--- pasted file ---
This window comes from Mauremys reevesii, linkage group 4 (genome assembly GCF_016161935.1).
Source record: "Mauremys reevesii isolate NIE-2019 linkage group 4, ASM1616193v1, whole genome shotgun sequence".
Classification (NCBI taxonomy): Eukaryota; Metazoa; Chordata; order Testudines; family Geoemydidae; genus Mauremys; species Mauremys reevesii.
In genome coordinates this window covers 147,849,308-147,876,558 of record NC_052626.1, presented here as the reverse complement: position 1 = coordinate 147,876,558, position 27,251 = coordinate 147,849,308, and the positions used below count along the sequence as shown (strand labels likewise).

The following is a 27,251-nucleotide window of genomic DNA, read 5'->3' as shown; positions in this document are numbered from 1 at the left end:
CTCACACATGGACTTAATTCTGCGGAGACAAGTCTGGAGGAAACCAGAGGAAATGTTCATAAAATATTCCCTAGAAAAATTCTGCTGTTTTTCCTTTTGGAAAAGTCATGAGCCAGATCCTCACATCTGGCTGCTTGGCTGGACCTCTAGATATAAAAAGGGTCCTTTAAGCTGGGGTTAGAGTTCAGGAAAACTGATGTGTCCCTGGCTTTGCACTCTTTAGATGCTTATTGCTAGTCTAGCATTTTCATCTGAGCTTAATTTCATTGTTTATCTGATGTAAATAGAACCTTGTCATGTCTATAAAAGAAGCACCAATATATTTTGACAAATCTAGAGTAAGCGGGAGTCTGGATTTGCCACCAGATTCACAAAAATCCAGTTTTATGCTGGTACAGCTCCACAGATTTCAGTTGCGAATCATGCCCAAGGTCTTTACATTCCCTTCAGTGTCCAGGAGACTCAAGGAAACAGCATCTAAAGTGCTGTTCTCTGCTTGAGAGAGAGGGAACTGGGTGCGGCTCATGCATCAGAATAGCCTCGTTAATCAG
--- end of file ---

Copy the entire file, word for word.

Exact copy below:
This window comes from Mauremys reevesii, linkage group 4 (genome assembly GCF_016161935.1).
Source record: "Mauremys reevesii isolate NIE-2019 linkage group 4, ASM1616193v1, whole genome shotgun sequence".
Classification (NCBI taxonomy): Eukaryota; Metazoa; Chordata; order Testudines; family Geoemydidae; genus Mauremys; species Mauremys reevesii.
In genome coordinates this window covers 147,849,308-147,876,558 of record NC_052626.1, presented here as the reverse complement: position 1 = coordinate 147,876,558, position 27,251 = coordinate 147,849,308, and the positions used below count along the sequence as shown (strand labels likewise).

The following is a 27,251-nucleotide window of genomic DNA, read 5'->3' as shown; positions in this document are numbered from 1 at the left end:
CTCACACATGGACTTAATTCTGCGGAGACAAGTCTGGAGGAAACCAGAGGAAATGTTCATAAAATATTCCCTAGAAAAATTCTGCTGTTTTTCCTTTTGGAAAAGTCATGAGCCAGATCCTCACATCTGGCTGCTTGGCTGGACCTCTAGATATAAAAAGGGTCCTTTAAGCTGGGGTTAGAGTTCAGGAAAACTGATGTGTCCCTGGCTTTGCACTCTTTAGATGCTTATTGCTAGTCTAGCATTTTCATCTGAGCTTAATTTCATTGTTTATCTGATGTAAATAGAACCTTGTCATGTCTATAAAAGAAGCACCAATATATTTTGACAAATCTAGAGTAAGCGGGAGTCTGGATTTGCCACCAGATTCACAAAAATCCAGTTTTATGCTGGTACAGCTCCACAGATTTCAGTTGCGAATCATGCCCAAGGTCTTTACATTCCCTTCAGTGTCCAGGAGACTCAAGGAAACAGCATCTAAAGTGCTGTTCTCTGCTTGAGAGAGAGGGAACTGGGTGCGGCTCATGCATCAGAATAGCCTCGTTAATCAG